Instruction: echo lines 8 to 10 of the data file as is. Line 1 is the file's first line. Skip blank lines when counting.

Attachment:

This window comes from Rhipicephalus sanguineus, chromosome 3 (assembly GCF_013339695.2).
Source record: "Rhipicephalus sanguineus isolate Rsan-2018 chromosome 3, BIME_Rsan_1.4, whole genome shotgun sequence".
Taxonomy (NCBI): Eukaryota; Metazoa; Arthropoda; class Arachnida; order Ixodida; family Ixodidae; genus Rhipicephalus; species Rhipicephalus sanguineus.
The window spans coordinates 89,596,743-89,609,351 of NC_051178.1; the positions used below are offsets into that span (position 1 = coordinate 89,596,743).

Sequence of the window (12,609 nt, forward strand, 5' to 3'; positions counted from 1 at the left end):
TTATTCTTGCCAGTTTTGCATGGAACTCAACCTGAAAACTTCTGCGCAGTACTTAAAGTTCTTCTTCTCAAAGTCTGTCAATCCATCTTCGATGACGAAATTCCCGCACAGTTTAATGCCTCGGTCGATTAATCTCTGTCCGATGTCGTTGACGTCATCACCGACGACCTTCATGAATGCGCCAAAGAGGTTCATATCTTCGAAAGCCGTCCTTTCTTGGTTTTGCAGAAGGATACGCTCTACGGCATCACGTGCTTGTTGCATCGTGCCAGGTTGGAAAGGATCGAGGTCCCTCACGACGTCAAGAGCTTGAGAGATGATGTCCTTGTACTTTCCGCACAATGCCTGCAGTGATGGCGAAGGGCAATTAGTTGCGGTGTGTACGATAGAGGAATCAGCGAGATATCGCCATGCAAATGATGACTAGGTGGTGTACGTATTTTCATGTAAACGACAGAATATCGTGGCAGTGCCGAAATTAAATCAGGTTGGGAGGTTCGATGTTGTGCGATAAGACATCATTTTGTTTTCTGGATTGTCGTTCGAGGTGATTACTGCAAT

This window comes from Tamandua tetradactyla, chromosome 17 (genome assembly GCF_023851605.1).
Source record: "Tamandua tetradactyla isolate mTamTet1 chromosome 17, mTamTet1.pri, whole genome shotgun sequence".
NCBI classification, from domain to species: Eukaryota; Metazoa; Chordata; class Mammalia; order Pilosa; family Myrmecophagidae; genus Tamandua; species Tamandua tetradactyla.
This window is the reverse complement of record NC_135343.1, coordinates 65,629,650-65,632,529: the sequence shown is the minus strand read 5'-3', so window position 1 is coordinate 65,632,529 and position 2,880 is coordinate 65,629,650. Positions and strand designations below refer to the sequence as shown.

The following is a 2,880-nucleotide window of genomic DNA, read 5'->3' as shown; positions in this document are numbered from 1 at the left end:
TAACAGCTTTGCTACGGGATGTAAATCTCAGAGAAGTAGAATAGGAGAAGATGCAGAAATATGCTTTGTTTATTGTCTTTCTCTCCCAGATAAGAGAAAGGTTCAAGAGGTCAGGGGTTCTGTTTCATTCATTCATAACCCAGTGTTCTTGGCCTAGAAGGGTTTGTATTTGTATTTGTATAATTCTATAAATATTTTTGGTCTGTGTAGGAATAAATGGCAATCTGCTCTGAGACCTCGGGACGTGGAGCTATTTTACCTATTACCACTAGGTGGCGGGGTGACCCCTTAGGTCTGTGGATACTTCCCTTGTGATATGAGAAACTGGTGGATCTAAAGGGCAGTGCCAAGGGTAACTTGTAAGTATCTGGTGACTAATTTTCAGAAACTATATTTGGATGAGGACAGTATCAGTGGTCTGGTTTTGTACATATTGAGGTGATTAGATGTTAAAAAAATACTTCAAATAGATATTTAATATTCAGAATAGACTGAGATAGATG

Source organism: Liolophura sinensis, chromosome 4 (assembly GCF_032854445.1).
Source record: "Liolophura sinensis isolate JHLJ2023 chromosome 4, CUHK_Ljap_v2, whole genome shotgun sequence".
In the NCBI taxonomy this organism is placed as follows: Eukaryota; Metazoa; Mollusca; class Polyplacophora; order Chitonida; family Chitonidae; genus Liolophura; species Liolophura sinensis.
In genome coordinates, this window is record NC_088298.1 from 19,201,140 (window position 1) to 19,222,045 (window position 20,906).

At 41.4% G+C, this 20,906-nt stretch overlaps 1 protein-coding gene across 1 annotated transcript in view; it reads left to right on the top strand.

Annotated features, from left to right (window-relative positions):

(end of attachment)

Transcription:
Source record: "Tamandua tetradactyla isolate mTamTet1 chromosome 17, mTamTet1.pri, whole genome shotgun sequence".
NCBI classification, from domain to species: Eukaryota; Metazoa; Chordata; class Mammalia; order Pilosa; family Myrmecophagidae; genus Tamandua; species Tamandua tetradactyla.
This window is the reverse complement of record NC_135343.1, coordinates 65,629,650-65,632,529: the sequence shown is the minus strand read 5'-3', so window position 1 is coordinate 65,632,529 and position 2,880 is coordinate 65,629,650. Positions and strand designations below refer to the sequence as shown.